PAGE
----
The idea for Mango Rain came to me while I was in Chad, before I had even thought of really becoming a children’s book writer and illustrator. I found the notion of a little rain that occurred in January, during the dry season, very poetic. That rain provided just enough water to the mango tree so that it could blossom and bear fruit six months later.

Years later I wrote a story of the mango rain and illustrated it. No publisher was interested in it in America, but in Brazil it found an audience. I decided that the illustrations should be loose. I also wanted the dusty feeling of Chad; so I chose pastels to give that effect—and I chose the colors of the mango fruit to help the reader feel the intense heat of that country. Since the rain in Rain School is more violent than it is in Mango Rain, I turned to the masters of depicting rain: the Japanese ukiyo-e artists Utamaro and Hiroshige.

I also used works by Chinese and Japanese and Native American artists for inspiration when I illustrated Sequoyah. I wanted the look of a wood cut. I wanted to know how to solve the problems of composing a ‘tall’ picture. So, I went to the library and studied the artists I mentioned. If you look at my books, the art is varied. When I write a book, I want the illustrations to reflect the story not me. Thus, I have no particular style.

Rain School’s narrative is framed, as it were, by the same woman walking by at the beginning and end of the book, with a pot on her head that is decorated with a Calabash cat.  Is this a deliberate reference to your Calabash cat?  On your website you say that your book Calabash Cat: and his amazing journey is about “seeking knowledge and finding wisdom”.  Is that also your goal with Rain School, or indeed all your books?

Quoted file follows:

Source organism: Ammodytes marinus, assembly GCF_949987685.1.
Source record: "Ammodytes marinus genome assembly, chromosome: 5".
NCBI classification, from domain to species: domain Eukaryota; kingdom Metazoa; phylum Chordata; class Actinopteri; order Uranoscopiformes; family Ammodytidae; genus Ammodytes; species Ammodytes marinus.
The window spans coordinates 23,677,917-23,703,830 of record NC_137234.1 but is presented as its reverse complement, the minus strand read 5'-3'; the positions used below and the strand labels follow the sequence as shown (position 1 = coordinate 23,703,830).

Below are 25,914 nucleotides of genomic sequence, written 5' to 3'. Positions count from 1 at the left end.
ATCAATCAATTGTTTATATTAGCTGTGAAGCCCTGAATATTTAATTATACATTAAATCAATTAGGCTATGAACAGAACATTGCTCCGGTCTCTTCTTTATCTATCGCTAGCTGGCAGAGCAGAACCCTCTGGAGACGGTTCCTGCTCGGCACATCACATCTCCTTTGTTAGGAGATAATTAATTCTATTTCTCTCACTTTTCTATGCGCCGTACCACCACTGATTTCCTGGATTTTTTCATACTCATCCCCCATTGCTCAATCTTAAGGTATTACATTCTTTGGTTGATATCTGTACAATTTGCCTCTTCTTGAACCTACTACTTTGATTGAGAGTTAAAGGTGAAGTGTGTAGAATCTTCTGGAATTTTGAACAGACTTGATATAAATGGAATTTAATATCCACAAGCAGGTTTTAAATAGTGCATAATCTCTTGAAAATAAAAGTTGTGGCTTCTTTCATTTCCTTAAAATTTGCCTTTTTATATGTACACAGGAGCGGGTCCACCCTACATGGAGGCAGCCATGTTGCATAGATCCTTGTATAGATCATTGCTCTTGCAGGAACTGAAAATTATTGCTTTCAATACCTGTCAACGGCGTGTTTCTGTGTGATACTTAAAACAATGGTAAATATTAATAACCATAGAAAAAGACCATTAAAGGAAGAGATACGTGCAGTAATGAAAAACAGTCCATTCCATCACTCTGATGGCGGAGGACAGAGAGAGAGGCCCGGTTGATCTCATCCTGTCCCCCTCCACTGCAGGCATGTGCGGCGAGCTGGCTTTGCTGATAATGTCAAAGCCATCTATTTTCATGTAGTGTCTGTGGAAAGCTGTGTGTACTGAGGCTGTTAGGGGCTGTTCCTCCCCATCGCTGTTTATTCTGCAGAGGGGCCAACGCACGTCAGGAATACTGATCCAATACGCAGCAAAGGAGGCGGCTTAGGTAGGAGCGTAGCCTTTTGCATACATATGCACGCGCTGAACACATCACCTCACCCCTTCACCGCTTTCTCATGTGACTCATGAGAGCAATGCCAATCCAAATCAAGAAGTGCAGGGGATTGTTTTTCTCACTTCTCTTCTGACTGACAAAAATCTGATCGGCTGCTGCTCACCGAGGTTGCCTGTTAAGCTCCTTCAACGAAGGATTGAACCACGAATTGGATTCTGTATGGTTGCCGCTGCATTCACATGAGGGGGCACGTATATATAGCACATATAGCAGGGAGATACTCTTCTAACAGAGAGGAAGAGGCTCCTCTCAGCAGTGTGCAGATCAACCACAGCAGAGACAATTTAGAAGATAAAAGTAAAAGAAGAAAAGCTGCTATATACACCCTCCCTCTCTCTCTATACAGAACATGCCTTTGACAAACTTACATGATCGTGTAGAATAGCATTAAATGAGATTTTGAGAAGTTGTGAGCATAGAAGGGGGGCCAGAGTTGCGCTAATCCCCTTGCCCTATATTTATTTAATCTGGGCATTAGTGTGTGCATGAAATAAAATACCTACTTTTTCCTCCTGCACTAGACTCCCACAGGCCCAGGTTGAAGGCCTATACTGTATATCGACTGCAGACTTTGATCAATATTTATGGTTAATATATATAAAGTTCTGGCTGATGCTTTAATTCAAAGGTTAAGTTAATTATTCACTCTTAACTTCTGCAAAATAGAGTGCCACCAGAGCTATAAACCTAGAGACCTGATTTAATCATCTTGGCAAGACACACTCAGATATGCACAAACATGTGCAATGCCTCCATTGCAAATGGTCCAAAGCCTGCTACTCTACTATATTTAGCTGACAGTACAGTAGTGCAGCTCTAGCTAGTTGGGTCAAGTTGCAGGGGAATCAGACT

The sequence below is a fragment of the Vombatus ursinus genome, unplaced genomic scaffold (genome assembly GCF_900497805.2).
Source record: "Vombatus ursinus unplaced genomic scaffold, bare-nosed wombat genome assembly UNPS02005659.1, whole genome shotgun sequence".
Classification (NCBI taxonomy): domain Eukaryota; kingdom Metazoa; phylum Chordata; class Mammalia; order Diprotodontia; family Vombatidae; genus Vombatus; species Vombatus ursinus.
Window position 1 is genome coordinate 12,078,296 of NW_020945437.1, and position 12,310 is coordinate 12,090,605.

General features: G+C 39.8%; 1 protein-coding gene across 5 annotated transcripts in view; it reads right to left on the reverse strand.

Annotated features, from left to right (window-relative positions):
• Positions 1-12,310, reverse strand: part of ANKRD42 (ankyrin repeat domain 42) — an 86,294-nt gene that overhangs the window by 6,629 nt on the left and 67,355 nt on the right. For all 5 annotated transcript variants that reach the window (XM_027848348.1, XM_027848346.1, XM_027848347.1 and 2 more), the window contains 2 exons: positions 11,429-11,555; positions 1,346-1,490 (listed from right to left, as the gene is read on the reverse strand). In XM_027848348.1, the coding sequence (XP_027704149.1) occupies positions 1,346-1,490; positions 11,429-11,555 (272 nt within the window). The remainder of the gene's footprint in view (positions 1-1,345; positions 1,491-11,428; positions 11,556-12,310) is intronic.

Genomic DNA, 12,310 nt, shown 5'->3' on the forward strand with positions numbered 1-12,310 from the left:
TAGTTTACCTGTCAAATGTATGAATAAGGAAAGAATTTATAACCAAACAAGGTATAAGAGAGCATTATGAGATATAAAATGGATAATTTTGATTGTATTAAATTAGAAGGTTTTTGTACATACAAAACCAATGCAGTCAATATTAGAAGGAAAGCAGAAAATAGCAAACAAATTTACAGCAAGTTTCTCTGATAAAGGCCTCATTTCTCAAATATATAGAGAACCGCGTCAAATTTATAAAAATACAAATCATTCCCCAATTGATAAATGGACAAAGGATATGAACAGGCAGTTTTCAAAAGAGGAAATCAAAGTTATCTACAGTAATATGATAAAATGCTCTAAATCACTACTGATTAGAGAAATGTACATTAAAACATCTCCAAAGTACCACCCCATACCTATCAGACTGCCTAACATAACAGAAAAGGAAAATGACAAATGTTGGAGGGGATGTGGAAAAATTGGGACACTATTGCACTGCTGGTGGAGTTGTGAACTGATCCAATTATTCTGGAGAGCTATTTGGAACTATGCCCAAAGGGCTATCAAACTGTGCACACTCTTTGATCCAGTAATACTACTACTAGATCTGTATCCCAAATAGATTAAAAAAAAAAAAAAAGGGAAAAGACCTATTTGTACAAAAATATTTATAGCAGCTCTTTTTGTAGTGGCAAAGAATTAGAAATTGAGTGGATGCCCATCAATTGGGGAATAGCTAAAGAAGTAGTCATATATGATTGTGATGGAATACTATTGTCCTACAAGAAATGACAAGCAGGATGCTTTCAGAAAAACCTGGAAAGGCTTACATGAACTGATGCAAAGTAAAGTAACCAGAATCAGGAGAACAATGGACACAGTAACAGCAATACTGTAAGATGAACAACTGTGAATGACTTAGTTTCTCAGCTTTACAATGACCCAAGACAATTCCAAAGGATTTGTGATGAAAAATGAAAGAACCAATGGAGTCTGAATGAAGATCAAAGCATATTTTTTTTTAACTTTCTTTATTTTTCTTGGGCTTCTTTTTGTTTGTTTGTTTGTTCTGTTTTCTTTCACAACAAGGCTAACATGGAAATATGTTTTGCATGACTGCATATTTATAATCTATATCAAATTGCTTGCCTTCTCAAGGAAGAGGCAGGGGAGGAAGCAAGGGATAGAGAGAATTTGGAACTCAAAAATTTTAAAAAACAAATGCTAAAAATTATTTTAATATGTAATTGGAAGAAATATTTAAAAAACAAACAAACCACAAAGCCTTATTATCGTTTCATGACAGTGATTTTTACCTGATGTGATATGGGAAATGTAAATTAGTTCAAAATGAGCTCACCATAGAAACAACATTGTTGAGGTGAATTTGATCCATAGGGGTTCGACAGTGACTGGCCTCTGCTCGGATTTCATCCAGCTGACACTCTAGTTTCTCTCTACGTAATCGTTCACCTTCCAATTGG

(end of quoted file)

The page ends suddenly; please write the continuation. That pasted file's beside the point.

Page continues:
As the author and the illustrator, I think it is fun to put references to my other books in the pictures and sometimes in the text as well. Referring to Calabash Cat in Rain School was, for me an opportunity not to be missed. Mango Rain also has the same references. There are other references as well. The more you look at my books the more you will find, and the more you know the more you will see. Traveling Man is filled with visual and textual references that, as the reader grows and matures, will become more and more comprehensible. I suppose that is what “seeking knowledge and finding wisdom” is all about. I can’t imagine, nor do I think any author imagines, that one’s book is a one-time thing: open, read, close, let book collect dust on the shelf. A book is a link to other things, a stepping stone to wisdom.

You became a children’s book writer only relatively recently, thanks to the insistent persuasion and support of a colleague at the Mission Houses Museum in Honolulu, Harriett Oberhaus, a retired librarian and storyteller.   Do you think you would be a writer now, if she hadn’t been there to encourage you?  Has your experience affected your approach to other budding writers?

I don’t know what would have happened without Harriett Oberhaus. Maybe I would have written and illustrated books anyway, but I doubt it. I like to tell the story of how Harriett influenced me. I like to end the story, by encouraging those in the audience who would also like to write and illustrate a children’s book to go home and do it. A few times now, a man or a woman has come up to me and given me a copy of their, they say, I inspired them to write.

Journeys figure strongly in your work – and your multi-layered presentation makes the journey of reading your books exciting for young (and older, or even old!) readers. In Calabash Cat there are colored lines across the pages to follow the different sections of the journey; and ribbons of text bring fourteenth-century Ibn Battuta’s incredible 75,000 mile journey to life in Travelling Man.   In Chee-Lin, Tweega the fifteenth-century giraffe’s story is contextualised through a shifting background of textile and cloisonné designs, from his capture near Malindi (now Kenya) to his final home in Peking some nine years later.   Before you start writing a book, do you have an idea of how you want it to progress, in terms both of narrative and visual impact, and what research do you do?